The Drive considers this a significant leap in Ukrainian capabilities, especially because, with this technology, it's difficult to detect the missile at the terminal stage, and it cannot be jammed by electronic warfare means, as the self-guidance heads are passive in nature.

Experts do not rule out the possibility that Ukraine may have acquired image recognition technologies for target guidance like DSMAC or automatic target recognition (ATR). Currently, such guidance systems are used by cruise missiles like Storm Shadow and SCALP-EG.

Therefore, the Neptune variant could be a repetition of the anti-ship RGM-84 Harpoon, on the basis of which, after modification with an infrared passive seeker, the AGM-84E SLAM missile for ground targets was developed.

"Нептун" знову у грі. Головне про новітню українську ракету та чи дістане вона до Москви

Photo: A modification of the Neptune can be launched from the existing ground complex RK-360MC (

It is possible that the Ukrainian adaptation uses a different guidance principle, specifically, GPS coordinates. However, The Drive, after a detailed description of Neptune's capabilities, considers this unlikely. Moreover, the Russians actively employ powerful electronic warfare systems that disrupt GPS, which would negatively impact the effectiveness of HIMARS missiles.

Some other features of the Ukrainian innovation are revealed as well. It is reported that the missile is launched from the same installation as the anti-ship version but has a range of about 400 km and carries around 350 kg of explosives.

"If this is true, it will be the longest-range and most powerful strike missile created by Ukraine. But we have no way to independently verify these claims," The Drive added.

At the same time, there are drawbacks. Firstly, the supersonic flight of the missile may be vulnerable to modern Russian air defense systems. Secondly, there are very few of them, as according to a Ukrainian source, only about 20 units were produced in August.

In a recent interview, President Volodymyr Zelenskyy confirmed that Ukraine has increased the production of Neptunes.

Will the new Neptune reach Moscow?

On conditions of anonymity, a Ukrainian official told The Drive that Zelenskyy's statement is likely related to the production of the "surface-to-surface" version.

In his opinion, the ability to attack Moscow will likely be realized in the near future. This would increase discomfort in the Russian capital, which previously suffered drone strikes. To increase the missile's flight range to approximately 800 km from the Ukrainian border, the fuel compartment might be enlarged, and the combat load reduced.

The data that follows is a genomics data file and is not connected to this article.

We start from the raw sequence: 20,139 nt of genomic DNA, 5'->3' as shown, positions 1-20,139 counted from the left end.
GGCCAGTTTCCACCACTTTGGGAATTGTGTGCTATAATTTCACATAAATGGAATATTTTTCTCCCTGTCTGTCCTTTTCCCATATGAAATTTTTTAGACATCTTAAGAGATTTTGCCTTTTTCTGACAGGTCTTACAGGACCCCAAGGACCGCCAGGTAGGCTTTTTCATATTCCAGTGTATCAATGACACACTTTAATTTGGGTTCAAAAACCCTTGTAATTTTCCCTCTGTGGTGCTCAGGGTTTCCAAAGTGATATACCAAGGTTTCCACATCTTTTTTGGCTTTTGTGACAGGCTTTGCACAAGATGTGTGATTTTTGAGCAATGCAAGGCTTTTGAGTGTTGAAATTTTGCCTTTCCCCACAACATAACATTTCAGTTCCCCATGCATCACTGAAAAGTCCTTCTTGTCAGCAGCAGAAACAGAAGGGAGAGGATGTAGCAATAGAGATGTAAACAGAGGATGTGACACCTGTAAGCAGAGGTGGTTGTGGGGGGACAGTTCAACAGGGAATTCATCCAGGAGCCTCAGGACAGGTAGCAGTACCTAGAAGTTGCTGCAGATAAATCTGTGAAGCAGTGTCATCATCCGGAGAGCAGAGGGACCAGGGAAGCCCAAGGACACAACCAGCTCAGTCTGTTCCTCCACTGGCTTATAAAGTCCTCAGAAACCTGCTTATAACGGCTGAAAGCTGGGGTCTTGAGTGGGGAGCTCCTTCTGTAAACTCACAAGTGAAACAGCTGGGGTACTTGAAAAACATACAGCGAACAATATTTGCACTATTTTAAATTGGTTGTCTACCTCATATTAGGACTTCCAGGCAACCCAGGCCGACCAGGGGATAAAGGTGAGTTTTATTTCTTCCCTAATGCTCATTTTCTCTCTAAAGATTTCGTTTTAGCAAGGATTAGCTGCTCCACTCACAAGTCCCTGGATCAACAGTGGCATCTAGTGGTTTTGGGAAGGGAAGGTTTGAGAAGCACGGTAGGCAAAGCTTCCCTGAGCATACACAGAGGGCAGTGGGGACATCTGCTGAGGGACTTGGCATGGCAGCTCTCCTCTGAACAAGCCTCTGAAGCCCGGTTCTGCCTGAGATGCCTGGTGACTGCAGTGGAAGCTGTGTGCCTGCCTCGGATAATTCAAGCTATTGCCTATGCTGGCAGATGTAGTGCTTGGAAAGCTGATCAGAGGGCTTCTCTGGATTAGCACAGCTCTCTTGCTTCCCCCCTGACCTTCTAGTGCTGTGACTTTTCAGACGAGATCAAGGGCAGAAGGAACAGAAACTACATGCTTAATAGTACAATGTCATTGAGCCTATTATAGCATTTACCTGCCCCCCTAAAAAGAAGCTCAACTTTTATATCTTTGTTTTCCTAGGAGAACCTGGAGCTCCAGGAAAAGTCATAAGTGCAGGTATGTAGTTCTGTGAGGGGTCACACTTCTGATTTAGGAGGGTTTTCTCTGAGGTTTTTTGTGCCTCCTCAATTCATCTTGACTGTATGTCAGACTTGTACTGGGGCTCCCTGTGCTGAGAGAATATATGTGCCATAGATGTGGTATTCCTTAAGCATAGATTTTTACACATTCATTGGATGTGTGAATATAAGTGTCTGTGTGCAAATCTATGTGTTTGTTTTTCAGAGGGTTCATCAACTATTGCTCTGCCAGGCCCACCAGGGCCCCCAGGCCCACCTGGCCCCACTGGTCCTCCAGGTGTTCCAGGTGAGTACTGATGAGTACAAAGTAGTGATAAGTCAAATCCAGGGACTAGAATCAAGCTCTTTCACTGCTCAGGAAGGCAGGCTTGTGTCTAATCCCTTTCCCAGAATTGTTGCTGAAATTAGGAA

"This will increase the range and allow for an attack on Moscow. It will happen," the source added.

It is expected that an attack on a specific target in Moscow, such as a fuel facility, could impact logistics and exert significant psychological pressure on the city, which has not experienced such destruction as Ukraine has.

However, questions remain about how many of these missiles Ukraine can produce and how quickly. If Ukraine receives assistance from allies, it could help in all respects. For now, we have to wait to see where the modified Neptune will show itself next.

Planes in Pskov - work of the Neptune?

On the night of August 30, a massive attack was carried out on Russian territory. One of the targets was the Russian Kresty airfield near Pskov, during which four Il-76 military transport planes were destroyed, and two more could have been damaged.

It should be noted that the distance from the Ukrainian border to this airfield is about 700 km. A few days after the attack, Volodymyr Zelenskyy announced the successful use of long-range weaponry at such distances.

Defense Express analysts emphasize that if we are talking about the means of attack, the version with the modernized Neptune is unlikely, as the stated range is up to 400 km. Therefore, it is obvious that the attack on Pskov was carried out by drones.

At the same time, they noted that at the Engels airfield near Saratov (approximately 600 km from the Ukrainian border), the Russians "protected" their strategic aviation with car tires.

Perhaps this decision can be explained by the features of the Neptune modification, which uses an infrared self-guidance system with a thermal imaging image for target search and acquisition based on a preloaded image.

Tires on airplanes could lead to changes in the thermal imaging signature of the target. The Russians hope that during the flight, the self-guidance head of the Ukrainian missiles will not find the target's preset contour in its memory, which would lead to the termination of the attack.

Western experts' thoughts

Western experts tend to believe that Ukraine has adapted the anti-ship missile Neptune for strikes against ground targets.

According to Ian Williams, a deputy director of the Missile Defense Project at CSIS (Washington), this is part of Ukraine's efforts to enhance its long-range capabilities.

"In a perfect world, land-attack missions are not the best use for modern anti-ship missiles, which are specially designed to sink heavily armored warships at sea. But Ukraine is facing a real deficit in deep strike systems​​​​​​," he is quoted by Newsweek.

The strike on the S-400 air defense system at Cape Tarkhankut demonstrated that the Ukrainian side is capable of using these missiles for ground attacks and posing a threat to Russian facilities in the rear. The August attack proves that Ukraine has high-quality intelligence, and the Neptune missiles can approach Russian-controlled territory discreetly, according to Sidharth Kaushal, a Research Fellow at the Royal United Services Institute (London).

In his opinion, one of the probable differences between the ground and anti-ship variants of the Neptune is the guidance system that uses homing heads, allowing it to overcome obstacles and attack the target.